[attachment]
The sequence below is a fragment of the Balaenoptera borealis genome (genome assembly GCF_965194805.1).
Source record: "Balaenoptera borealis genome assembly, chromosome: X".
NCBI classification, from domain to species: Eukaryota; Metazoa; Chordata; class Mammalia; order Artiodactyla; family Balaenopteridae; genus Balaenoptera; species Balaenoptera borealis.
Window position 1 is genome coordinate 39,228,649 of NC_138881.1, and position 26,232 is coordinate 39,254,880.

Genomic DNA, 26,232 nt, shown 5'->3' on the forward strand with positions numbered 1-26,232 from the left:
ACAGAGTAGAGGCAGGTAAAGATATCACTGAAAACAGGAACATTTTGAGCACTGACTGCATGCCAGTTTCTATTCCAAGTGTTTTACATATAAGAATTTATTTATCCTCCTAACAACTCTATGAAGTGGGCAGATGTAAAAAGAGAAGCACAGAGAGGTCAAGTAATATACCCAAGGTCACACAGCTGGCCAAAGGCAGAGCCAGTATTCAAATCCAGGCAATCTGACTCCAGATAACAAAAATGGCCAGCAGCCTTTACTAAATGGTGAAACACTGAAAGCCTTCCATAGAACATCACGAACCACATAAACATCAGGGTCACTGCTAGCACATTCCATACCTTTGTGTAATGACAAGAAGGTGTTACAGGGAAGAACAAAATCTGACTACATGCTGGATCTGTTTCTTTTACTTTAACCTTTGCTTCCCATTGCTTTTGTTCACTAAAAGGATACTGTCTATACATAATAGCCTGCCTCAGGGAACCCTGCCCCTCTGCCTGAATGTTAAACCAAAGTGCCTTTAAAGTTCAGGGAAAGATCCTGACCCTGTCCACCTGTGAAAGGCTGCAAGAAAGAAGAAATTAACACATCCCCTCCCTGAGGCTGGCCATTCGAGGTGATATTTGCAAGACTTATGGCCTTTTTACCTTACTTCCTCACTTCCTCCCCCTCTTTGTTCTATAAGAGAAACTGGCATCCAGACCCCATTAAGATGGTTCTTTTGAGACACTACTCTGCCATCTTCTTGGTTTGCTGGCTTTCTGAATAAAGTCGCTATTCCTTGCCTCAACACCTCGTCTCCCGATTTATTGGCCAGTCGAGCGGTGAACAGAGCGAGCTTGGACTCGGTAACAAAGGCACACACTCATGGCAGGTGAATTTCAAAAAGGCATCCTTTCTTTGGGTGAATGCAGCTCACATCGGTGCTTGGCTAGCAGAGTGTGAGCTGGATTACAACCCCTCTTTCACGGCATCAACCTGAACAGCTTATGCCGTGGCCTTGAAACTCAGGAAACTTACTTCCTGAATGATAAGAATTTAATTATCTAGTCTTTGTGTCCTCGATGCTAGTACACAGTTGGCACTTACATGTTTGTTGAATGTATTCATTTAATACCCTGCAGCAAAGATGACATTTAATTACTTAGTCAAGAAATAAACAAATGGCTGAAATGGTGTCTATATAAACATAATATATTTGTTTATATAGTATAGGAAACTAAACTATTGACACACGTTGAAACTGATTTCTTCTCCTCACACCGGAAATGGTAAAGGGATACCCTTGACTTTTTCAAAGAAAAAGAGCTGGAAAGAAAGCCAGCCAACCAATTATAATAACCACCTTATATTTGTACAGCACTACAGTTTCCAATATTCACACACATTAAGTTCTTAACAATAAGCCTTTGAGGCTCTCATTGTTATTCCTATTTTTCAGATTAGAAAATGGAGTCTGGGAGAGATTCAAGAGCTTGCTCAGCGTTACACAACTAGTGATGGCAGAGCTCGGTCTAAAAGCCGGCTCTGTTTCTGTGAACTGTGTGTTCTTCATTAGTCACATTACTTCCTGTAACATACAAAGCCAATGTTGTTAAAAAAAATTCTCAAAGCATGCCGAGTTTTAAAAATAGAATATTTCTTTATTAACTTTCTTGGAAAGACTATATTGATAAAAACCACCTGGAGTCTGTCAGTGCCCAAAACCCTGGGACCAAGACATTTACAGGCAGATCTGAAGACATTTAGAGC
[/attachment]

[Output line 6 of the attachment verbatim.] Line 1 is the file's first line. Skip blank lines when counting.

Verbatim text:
ACAGAGTAGAGGCAGGTAAAGATATCACTGAAAACAGGAACATTTTGAGCACTGACTGCATGCCAGTTTCTATTCCAAGTGTTTTACATATAAGAATTTATTTATCCTCCTAACAACTCTATGAAGTGGGCAGATGTAAAAAGAGAAGCACAGAGAGGTCAAGTAATATACCCAAGGTCACACAGCTGGCCAAAGGCAGAGCCAGTATTCAAATCCAGGCAATCTGACTCCAGATAACAAAAATGGCCAGCAGCCTTTACTAAATGGTGAAACACTGAAAGCCTTCCATAGAACATCACGAACCACATAAACATCAGGGTCACTGCTAGCACATTCCATACCTTTGTGTAATGACAAGAAGGTGTTACAGGGAAGAACAAAATCTGACTACATGCTGGATCTGTTTCTTTTACTTTAACCTTTGCTTCCCATTGCTTTTGTTCACTAAAAGGATACTGTCTATACATAATAGCCTGCCTCAGGGAACCCTGCCCCTCTGCCTGAATGTTAAACCAAAGTGCCTTTAAAGTTCAGGGAAAGATCCTGACCCTGTCCACCTGTGAAAGGCTGCAAGAAAGAAGAAATTAACACATCCCCTCCCTGAGGCTGGCCATTCGAGGTGATATTTGCAAGACTTATGGCCTTTTTACCTTACTTCCTCACTTCCTCCCCCTCTTTGTTCTATAAGAGAAACTGGCATCCAGACCCCATTAAGATGGTTCTTTTGAGACACTACTCTGCCATCTTCTTGGTTTGCTGGCTTTCTGAATAAAGTCGCTATTCCTTGCCTCAACACCTCGTCTCCCGATTTATTGGCCAGTCGAGCGGTGAACAGAGCGAGCTTGGACTCGGTAACAAAGGCACACACTCATGGCAGGTGAATTTCAAAAAGGCATCCTTTCTTTGGGTGAATGCAGCTCACATCGGTGCTTGGCTAGCAGAGTGTGAGCTGGATTACAACCCCTCTTTCACGGCATCAACCTGAACAGCTTATGCCGTGGCCTTGAAACTCAGGAAACTTACTTCCTGAATGATAAGAATTTAATTATCTAGTCTTTGTGTCCTCGATGCTAGTACACAGTTGGCACTTACATGTTTGTTGAATGTATTCATTTAATACCCTGCAGCAAAGATGACATTTAATTACTTAGTCAAGAAATAAACAAATGGCTGAAATGGTGTCTATATAAACATAATATATTTGTTTATATAGTATAGGAAACTAAACTATTGACACACGTTGAAACTGATTTCTTCTCCTCACACCGGAAATGGTAAAGGGATACCCTTGACTTTTTCAAAGAAAAAGAGCTGGAAAGAAAGCCAGCCAACCAATTATAATAACCACCTTATATTTGTACAGCACTACAGTTTCCAATATTCACACACATTAAGTTCTTAACAATAAGCCTTTGAGGCTCTCATTGTTATTCCTATTTTTCAGATTAGAAAATGGAGTCTGGGAGAGATTCAAGAGCTTGCTCAGCGTTACACAACTAGTGATGGCAGAGCTCGGTCTAAAAGCCGGCTCTGTTTCTGTGAACTGTGTGTTCTTCATTAGTCACATTACTTCCTGTAACATACAAAGCCAATGTTGTTAAAAAAAATTCTCAAAGCATGCCGAGTTTTAAAAATAGAATATTTCTTTATTAACTTTCTTGGAAAGACTATATTGATAAAAACCACCTGGAGTCTGTCAGTGCCCAAAACCCTGGGACCAAGACATTTACAGGCAGATCTGAAGACATTTAGAGC